of the Victorian period, although he was certainly not averse to botanical exotica in the right setting. Monet’s garden betrays the influence of both, transformed by his own instinctive flair.
Jekyll promoted the idea of the garden as a series of ‘pictures’, an idea perhaps derived from her background as a painter. As she wrote in an 1882 issue of The Garden: ‘In setting a garden we are painting a picture, only it is a picture of hundreds of feet or yards instead of so many inches, painted with living flowers and seen by open daylight.’
Jekyll was subject to the same influences as the French Impressionists at about the same time. In her first book, Wood and Garden (1899), she remembered an incident from her painting days as she studied a white horse from the life: ‘On looking up I was amazed by the sight of a blue horse with a large orange spot on his flank. I never can forget the sudden shock of that strangely coloured apparition.’ This sounds almost more Fauvist than Impressionist, but Jekyll is writing about the 1870s, when she came under the influence of the proto-Impressionist English painter Hercules Brabazon Brabazon (1821–1906).
Monet and Jekyll were equally obsessed with colour effects in the garden, especially powerful contrasts. Monet liked vivid reds offset by green foliage, provided by the massed nasturtiums along his boundary fence, for example, or cool blues set against flaming yellows, such as the salvia and sunflowers along his Grande Allée. They were united, however, in their suspicion of an over-reliance on Chevreul’s ‘colour wheel’: Jekyll warned that, ‘the “laws” of colour laid out by writers on decoration is a waste of time’ and Monet propounded an instinctive, painterly response.
There were also salient differences between their approaches to gardening. Monet’s effects were more broad-brush, with a reliance on serried ranks of identical bright flowers arranged in long bands, an idea that was arguably derived in part from an awareness of the French vernacular gardening tradition, where annual flowers are sown in lines among vegetables.
Jekyll pursued an elaborated version of the English cottage-garden tradition, resulting in a more embroidered effect, although she could also revel in colour for its own sake, as with the pansy display and aster borders in her own garden at Munstead Wood.
There were ramifications for painting as a result of these differing approaches. Ironically perhaps, given his interest in newly hybridised flower forms, Monet’s depictions of plants are always massed and generalised, emphasising the bubbling appearance of, for example, groups of irises, the translucent flower petals of cosmos, hollyhocks and dahlias or the massed effect of delicate white-flowered plants, such as gypsophila and forget-me-nots. The plants add strong dynamism to his garden scenes, which is perhaps why, as time went on, he rarely included human subjects in his garden paintings.
Monet’s planting schemes did not function as narratives composed of chromatic episodes to be experienced sequentially on the move, as Jekyll’s borders did; rather, they burst on the retina in a single explosive vision perhaps more useful as material for the painter. By contrast, British garden painters, such as Alfred Parsons and Beatrice Parsons, attempted to capture the complexity of planting style and individual flowers with mixed results.
Monet was one of very few gardeners internationally who could work with the chromatic exactitude demanded by Jekyll. Robinson’s influence, as disseminated in the work of Édouard André in France and Alfred Lichtwark in Germany, was far deeper and wider. The engravings by Alfred Parsons in later editions of The Wild Garden (which Monet knew) capture something of the garden atmosphere Robinson was espousing, with star plants (some of them common wildflowers) expressing themselves in an unburdened and apparently wholly naturalistic manner.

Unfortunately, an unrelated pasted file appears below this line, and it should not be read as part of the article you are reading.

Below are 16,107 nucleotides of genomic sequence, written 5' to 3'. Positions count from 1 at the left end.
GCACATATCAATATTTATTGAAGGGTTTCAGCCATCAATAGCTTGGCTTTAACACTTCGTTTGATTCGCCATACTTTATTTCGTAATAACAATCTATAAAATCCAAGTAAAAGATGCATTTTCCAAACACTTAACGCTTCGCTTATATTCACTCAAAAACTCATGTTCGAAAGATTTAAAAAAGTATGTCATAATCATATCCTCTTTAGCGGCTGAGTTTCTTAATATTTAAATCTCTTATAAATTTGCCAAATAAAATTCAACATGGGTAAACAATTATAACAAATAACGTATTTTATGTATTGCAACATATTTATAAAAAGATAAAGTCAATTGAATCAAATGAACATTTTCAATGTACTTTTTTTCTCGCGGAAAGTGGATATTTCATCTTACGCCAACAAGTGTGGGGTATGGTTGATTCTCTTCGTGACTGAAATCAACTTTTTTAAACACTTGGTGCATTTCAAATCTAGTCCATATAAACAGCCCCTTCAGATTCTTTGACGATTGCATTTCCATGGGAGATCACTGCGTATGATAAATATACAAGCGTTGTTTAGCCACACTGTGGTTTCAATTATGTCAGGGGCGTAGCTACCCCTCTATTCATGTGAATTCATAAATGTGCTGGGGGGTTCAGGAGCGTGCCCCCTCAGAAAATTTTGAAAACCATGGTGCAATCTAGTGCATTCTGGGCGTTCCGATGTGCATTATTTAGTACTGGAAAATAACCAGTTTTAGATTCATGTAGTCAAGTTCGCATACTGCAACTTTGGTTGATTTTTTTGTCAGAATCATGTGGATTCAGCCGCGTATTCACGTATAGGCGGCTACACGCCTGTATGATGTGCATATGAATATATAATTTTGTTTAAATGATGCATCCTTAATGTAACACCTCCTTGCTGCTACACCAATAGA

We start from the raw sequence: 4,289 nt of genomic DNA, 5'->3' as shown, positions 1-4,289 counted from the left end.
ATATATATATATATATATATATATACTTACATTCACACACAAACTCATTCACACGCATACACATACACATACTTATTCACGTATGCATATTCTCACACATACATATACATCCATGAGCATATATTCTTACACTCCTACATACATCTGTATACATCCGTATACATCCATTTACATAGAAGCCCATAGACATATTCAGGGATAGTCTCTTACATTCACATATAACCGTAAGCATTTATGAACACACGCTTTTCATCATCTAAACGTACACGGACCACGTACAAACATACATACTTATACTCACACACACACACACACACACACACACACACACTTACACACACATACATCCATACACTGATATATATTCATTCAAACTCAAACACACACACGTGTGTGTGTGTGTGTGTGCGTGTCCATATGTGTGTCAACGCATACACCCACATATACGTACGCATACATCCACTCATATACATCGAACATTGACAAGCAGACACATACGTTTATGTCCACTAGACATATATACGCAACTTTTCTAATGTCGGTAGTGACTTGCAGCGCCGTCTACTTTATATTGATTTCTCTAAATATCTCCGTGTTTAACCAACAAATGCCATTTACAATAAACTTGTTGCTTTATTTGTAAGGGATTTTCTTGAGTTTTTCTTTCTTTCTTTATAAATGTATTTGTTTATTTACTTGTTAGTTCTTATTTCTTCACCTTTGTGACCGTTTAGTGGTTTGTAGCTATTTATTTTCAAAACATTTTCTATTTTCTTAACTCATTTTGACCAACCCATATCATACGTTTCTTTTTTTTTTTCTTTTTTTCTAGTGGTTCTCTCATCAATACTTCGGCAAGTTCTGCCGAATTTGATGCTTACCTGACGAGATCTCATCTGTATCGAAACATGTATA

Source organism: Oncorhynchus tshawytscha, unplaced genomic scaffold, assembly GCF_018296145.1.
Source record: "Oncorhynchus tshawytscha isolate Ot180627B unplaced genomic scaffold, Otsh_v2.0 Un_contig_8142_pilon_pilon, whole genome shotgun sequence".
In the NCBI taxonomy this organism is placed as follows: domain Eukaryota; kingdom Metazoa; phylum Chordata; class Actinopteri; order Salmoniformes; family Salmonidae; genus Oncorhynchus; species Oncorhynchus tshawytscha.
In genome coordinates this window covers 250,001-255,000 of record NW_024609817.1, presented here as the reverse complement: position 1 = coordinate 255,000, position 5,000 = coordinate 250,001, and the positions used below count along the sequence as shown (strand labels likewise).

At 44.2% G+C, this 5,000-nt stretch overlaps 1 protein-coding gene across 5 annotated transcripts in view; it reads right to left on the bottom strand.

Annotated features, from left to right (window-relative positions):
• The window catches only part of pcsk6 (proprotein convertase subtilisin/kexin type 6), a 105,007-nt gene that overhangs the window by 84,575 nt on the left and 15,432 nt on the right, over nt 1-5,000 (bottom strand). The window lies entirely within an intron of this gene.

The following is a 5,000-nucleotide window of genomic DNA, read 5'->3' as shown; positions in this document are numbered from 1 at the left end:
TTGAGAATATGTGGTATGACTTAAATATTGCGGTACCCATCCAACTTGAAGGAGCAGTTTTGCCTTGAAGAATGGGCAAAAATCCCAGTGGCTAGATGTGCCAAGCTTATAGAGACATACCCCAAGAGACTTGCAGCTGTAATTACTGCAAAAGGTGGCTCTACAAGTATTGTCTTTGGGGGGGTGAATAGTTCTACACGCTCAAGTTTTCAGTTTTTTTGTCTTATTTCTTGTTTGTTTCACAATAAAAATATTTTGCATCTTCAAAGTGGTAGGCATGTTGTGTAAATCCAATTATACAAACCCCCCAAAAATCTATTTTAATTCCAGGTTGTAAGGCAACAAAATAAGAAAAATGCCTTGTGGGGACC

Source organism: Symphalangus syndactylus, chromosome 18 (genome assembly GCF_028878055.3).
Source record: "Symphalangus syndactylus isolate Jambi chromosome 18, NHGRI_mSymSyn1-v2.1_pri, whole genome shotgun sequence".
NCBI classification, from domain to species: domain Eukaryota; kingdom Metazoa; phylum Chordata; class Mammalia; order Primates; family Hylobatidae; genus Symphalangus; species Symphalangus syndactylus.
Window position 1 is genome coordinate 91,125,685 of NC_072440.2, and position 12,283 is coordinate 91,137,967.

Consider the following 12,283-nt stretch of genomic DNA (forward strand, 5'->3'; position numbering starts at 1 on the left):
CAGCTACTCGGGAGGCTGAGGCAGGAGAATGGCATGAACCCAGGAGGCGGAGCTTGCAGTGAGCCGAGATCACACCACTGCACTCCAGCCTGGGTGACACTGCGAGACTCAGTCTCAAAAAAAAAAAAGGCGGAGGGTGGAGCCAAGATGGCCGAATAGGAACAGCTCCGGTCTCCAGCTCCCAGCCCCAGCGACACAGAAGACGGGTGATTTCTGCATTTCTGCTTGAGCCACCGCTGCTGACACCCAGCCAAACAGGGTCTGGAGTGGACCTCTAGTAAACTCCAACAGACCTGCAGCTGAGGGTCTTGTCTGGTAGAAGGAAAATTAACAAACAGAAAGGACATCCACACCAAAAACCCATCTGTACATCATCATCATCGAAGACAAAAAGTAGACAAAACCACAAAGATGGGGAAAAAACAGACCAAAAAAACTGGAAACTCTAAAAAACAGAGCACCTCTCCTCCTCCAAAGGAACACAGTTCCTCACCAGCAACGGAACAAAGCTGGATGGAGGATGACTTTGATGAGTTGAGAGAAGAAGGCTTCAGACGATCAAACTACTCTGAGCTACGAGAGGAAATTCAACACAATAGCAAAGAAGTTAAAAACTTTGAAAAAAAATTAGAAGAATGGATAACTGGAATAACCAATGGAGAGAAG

There was no question of formal flowerbeds in the Victorian tradition, but, at the same time, the Robinson look demanded a certain poise. Monet reflected it in his paintings of the period, such as Young Girls in a Bed of Dahlias (1875), which captures a Robinsonian wild-garden atmosphere. The garden scenes of Monet’s contemporaries, notably Renoir, which resemble untended wildernesses, do not evince a similar level of understanding, which helps to explain why, at Monet’s death, his friend the nurseryman Georges Truffaut mused that the painter was ‘one of the first to show his compatriots that it isn’t only the English who know how to use flowers as a decorative motif’.
‘Painting the Modern Garden: Monet to Matisse’ is at the RA, London W1, from January 30 until April 20 (020–7300 8090; www.royalacademy.org.uk). Tim Richardson is chairing a discussion at the RA on March 4, ‘A Work of Art: Colour and the Garden’
Giverny and Gravetye: some parallels
There is no evidence that Monet and Robinson ever met or corresponded, yet there are strong similarities between the artist’s garden and Gravetye Manor, the Sussex house and garden acquired by Robinson in 1884, just a year after Monet had moved to Giverny. Both featured relatively formal flowerbeds near the house, dominated by large numbers of single-species flowers.
Additionally, both came to include a discrete garden area at one remove from the house and its immediate vicinity. At Giverny, this was the celebrated water garden, with water lilies and ‘Japanese’ bridge, sited on a separate piece of land across a road; at Gravetye, it is the wild woodland garden, uphill and removed from the main garden area, beyond a large formal lawn.
Robinson even developed an obsession with water lilies (right), sourcing specimens from the breeder used by Monet, Latour-Marliac. He viewed his horticultural endeavour as artistic and invited artists to live at Gravetye so that they might paint the garden.